David Lauderdale

In new book, prescription turns out to be poetry

James Borton is practicing the healing arts with metaphors, not medicine.

As an English professor, the part-time Hilton Head Islander turned to writing to help recover from a heart surgery gone awry, which left him in a coma for nine days and in intensive care for three weeks.

In his college classes and humanities conferences, he found that he was not alone in yearning to tell his personal story of illness. And he saw the arts being more widely accepted as a factor in healing.

Borton asked for narratives and poems on illness from students, colleagues, patients and medical professionals.

"I was deluged," he said.

The best from across South Carolina are in a new book out this month called "The Art of Medicine in Metaphors: A Collection of Poems and Narratives," edited by Borton with Brandi Ballard. It is published by Copernicus Healthcare, headed by 81-year-old retired rural family doctor and chairman of the University of Washington Department of Family Medicine in Seattle. Dr. John Geyman regrets that the missing element in health care is time to talk. He says strangers are treating strangers.

In his latest Huffington Post blog, Geyman writes:

"Even as we marvel at the latest advances in medical technology in this country, a dire and unacceptable consequence of these changes is already in plain sight -- the loss of the patient as person in the process of our fragmented and dysfunctional health care 'system.' "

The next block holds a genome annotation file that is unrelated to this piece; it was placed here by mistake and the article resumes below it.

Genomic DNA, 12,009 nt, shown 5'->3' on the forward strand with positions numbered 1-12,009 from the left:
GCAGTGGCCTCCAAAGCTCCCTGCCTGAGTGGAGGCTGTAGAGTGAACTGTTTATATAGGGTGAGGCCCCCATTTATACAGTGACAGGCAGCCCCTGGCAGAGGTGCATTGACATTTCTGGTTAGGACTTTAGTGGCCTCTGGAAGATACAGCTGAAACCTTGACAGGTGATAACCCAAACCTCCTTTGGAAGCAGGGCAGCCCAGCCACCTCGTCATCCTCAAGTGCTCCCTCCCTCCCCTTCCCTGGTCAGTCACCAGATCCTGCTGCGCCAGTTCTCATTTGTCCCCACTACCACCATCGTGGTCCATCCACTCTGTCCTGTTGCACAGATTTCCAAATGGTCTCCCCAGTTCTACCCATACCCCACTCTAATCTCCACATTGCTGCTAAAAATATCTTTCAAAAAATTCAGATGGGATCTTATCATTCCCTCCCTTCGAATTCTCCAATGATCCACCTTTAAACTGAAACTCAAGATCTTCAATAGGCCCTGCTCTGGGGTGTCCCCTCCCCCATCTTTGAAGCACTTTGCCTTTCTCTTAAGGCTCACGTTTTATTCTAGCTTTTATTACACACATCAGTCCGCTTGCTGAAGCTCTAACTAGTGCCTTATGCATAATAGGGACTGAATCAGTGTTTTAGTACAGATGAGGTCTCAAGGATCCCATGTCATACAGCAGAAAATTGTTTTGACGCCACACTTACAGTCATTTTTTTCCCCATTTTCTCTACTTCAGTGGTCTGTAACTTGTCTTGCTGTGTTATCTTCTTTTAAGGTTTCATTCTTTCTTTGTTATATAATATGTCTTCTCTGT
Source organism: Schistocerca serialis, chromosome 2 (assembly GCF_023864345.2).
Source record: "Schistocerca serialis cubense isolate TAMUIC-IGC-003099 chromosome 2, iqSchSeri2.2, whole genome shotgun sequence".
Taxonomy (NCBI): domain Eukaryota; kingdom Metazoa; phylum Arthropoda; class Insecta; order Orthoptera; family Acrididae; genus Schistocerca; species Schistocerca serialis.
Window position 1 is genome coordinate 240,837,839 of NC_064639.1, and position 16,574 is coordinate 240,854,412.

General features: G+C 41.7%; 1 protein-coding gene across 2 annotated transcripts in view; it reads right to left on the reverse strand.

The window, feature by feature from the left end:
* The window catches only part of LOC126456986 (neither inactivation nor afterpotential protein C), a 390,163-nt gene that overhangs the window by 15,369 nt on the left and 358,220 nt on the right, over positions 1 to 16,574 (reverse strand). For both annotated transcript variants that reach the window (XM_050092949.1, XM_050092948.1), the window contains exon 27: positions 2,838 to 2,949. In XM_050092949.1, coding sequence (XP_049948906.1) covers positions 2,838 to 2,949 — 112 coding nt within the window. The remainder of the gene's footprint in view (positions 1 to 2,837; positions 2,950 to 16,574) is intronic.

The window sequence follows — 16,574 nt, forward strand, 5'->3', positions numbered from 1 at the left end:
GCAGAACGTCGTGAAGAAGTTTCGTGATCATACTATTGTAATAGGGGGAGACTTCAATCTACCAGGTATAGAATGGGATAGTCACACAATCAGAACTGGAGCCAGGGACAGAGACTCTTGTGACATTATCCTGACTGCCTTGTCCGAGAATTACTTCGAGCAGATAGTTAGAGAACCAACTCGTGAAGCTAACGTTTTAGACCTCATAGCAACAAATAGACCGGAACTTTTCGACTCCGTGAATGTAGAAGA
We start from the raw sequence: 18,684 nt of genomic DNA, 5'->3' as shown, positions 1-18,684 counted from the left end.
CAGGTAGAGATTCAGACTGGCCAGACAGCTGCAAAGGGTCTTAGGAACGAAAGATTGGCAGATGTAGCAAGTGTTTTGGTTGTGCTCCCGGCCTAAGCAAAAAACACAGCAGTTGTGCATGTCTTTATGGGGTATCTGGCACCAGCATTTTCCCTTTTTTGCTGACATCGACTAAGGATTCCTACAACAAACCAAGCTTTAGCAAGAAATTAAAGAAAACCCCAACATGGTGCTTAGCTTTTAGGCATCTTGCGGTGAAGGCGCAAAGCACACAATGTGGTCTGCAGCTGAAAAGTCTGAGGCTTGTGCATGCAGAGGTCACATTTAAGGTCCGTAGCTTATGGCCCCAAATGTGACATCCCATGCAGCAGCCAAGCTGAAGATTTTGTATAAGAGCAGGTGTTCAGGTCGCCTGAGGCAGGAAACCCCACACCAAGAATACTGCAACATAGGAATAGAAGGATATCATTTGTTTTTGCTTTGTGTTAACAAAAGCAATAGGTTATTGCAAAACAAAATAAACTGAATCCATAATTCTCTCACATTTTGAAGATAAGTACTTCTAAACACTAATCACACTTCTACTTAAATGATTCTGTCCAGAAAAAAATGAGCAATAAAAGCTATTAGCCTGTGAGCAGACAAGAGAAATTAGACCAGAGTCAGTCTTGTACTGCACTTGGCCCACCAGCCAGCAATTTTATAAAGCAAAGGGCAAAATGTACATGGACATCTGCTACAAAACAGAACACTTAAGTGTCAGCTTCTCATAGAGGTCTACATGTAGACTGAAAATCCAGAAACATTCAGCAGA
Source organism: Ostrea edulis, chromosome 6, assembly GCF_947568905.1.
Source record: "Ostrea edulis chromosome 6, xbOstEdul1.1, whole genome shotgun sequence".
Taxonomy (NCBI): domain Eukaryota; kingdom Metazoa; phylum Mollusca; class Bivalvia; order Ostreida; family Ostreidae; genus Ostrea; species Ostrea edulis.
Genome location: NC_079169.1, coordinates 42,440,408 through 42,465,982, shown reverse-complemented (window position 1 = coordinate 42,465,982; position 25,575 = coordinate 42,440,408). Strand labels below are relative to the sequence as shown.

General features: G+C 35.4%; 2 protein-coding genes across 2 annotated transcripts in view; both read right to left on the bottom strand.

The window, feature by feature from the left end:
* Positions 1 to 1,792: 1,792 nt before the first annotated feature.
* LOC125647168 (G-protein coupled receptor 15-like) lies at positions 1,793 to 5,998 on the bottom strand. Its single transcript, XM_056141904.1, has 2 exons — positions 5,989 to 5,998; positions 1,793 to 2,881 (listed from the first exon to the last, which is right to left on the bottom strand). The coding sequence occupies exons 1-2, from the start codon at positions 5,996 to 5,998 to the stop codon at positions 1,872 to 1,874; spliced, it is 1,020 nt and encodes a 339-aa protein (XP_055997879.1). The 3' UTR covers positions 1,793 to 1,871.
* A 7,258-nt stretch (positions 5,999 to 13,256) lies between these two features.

Borton thinks the new book shows that patients appreciate empathy.

"For many, it wasn't so much a clinical experience as an emotional and psychological experience," he said.

He will soon use the book in a workshop for future doctors. He does not expect medicine in metaphors to take the place of their medical-school professors. But he thinks it can raise awareness of the importance of empathy.

"Certainly better listening skills," he said. "A good physician listens to your story."

The trauma of illness teaches people a lot about themselves, Borton said. "You want to get confirmation from others. That can give us courage."

Borton said his own illness and the stories from others have improved his appreciation for life and helped him be more attentive to others.

"There's a lot more patience in me, having seen these patients' stories."

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